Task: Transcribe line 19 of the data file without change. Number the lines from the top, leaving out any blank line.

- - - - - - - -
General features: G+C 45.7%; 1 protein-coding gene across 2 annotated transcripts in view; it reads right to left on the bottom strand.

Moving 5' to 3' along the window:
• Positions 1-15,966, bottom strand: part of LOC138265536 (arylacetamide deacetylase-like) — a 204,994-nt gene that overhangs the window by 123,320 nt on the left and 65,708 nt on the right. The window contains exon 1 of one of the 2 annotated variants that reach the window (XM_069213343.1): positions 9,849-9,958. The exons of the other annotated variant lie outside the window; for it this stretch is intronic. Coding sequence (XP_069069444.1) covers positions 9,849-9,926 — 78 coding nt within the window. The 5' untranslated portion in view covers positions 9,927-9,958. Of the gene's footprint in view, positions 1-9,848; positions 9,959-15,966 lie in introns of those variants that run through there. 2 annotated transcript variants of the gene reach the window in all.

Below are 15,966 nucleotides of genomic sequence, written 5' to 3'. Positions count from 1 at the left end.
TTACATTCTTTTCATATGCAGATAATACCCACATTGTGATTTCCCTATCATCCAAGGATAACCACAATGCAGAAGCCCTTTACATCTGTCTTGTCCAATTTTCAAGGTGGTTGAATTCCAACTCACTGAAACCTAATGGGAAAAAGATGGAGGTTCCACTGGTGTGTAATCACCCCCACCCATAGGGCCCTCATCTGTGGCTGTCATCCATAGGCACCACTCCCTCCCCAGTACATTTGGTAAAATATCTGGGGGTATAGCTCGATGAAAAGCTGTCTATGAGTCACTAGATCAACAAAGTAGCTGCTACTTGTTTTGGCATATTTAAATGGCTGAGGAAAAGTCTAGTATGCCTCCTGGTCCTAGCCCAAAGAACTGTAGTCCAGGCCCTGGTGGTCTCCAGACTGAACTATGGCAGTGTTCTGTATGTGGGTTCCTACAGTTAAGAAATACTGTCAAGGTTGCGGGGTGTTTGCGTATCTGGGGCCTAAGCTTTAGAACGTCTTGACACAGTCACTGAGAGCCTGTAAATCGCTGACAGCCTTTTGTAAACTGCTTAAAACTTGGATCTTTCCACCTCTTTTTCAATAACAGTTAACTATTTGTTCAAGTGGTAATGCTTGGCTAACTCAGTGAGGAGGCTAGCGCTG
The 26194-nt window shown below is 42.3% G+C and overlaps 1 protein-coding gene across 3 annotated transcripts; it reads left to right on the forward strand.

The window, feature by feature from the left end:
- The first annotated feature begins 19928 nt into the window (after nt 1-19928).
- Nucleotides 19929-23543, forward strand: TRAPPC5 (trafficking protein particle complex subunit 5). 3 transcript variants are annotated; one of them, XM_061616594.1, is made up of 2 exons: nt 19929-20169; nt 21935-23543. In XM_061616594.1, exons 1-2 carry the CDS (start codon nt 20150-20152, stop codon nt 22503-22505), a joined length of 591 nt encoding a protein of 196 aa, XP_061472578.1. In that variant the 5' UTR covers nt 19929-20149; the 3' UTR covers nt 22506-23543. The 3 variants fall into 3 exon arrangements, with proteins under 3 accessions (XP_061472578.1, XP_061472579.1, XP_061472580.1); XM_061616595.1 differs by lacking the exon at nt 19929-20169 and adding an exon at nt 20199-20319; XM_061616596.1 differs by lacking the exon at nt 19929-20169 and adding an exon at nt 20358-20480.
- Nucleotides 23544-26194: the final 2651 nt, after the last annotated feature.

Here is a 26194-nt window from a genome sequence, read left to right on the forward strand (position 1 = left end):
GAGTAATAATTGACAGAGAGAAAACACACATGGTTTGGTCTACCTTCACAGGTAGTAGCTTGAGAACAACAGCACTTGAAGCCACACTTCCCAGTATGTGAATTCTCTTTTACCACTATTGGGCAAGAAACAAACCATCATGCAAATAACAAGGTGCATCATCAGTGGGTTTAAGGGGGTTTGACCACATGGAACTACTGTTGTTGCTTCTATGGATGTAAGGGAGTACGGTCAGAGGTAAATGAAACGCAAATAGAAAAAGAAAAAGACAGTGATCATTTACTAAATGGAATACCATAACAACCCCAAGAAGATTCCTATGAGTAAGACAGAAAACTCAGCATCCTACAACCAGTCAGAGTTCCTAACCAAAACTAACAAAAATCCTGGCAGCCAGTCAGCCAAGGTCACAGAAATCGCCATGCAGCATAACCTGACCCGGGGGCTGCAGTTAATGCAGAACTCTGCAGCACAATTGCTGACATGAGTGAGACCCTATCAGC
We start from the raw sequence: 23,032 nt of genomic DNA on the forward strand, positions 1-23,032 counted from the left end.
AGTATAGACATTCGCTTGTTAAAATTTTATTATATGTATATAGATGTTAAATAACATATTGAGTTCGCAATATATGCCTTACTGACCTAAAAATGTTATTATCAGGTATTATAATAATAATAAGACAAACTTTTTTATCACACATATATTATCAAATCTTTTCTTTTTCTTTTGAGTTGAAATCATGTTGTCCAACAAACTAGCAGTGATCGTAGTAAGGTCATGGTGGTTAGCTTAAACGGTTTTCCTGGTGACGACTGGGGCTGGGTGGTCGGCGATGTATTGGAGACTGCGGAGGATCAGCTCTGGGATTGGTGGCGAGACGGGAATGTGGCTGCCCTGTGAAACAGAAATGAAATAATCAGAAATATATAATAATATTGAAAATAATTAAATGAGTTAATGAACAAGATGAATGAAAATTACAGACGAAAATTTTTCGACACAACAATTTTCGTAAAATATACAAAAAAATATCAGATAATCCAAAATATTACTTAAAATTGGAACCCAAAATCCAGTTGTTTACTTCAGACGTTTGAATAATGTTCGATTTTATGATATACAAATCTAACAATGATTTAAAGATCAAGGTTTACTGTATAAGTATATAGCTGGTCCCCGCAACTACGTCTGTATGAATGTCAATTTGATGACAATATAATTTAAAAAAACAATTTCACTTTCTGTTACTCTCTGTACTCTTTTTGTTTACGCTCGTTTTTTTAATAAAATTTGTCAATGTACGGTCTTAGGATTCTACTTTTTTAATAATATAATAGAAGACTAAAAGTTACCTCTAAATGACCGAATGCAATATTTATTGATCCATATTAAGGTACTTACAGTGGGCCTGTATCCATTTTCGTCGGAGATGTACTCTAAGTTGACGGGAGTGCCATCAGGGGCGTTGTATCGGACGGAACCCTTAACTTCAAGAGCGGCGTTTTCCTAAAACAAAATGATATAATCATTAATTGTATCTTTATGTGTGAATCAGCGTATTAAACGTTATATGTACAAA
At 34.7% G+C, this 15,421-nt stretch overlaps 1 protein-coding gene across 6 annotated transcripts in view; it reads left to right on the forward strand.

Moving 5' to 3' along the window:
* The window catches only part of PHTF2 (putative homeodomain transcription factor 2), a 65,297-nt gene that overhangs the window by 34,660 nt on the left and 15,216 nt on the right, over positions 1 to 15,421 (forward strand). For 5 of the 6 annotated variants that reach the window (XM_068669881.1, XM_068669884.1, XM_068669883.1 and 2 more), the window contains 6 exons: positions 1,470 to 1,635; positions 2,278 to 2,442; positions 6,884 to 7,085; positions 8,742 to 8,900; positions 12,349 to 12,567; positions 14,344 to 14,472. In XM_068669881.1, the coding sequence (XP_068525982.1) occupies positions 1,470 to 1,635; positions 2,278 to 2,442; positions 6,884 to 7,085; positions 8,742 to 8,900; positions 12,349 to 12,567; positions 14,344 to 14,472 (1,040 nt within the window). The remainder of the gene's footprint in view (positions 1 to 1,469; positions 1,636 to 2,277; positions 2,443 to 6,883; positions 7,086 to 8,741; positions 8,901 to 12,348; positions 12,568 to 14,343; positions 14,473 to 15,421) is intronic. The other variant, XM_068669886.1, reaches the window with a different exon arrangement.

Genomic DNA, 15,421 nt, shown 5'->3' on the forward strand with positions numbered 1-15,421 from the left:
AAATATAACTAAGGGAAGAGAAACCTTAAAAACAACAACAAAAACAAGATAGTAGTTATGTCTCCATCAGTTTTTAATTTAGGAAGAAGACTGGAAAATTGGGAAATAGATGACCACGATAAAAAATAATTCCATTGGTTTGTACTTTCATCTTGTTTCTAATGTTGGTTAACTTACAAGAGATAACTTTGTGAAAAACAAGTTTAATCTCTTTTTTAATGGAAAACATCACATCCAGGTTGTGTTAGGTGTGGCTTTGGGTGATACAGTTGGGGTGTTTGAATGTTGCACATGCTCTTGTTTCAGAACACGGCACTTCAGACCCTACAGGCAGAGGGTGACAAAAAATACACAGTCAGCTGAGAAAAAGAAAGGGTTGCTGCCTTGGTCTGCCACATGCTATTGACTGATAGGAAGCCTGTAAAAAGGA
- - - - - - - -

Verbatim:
AAATATAACTAAGGGAAGAGAAACCTTAAAAACAACAACAAAAACAAGATAGTAGTTATGTCTCCATCAGTTTTTAATTTAGGAAGAAGACTGGAAAATTGGGAAATAGATGACCACGATAAAAAATAATTCCATTGGTTTGTACTTTCATCTTGTTTCTAATGTTGGTTAACTTACAAGAGATAACTTTGTGAAAAACAAGTTTAATCTCTTTTTTAATGGAAAACATCACATCCAGGTTGTGTTAGGTGTGGCTTTGGGTGATACAGTTGGGGTGTTTGAATGTTGCACATGCTCTTGTTTCAGAACACGGCACTTCAGACCCTACAGGCAGAGGGTGACAAAAAATACACAGTCAGCTGAGAAAAAGAAAGGGTTGCTGCCTTGGTCTGCCACATGCTATTGACTGATAGGAAGCCTGTAAAAAGGA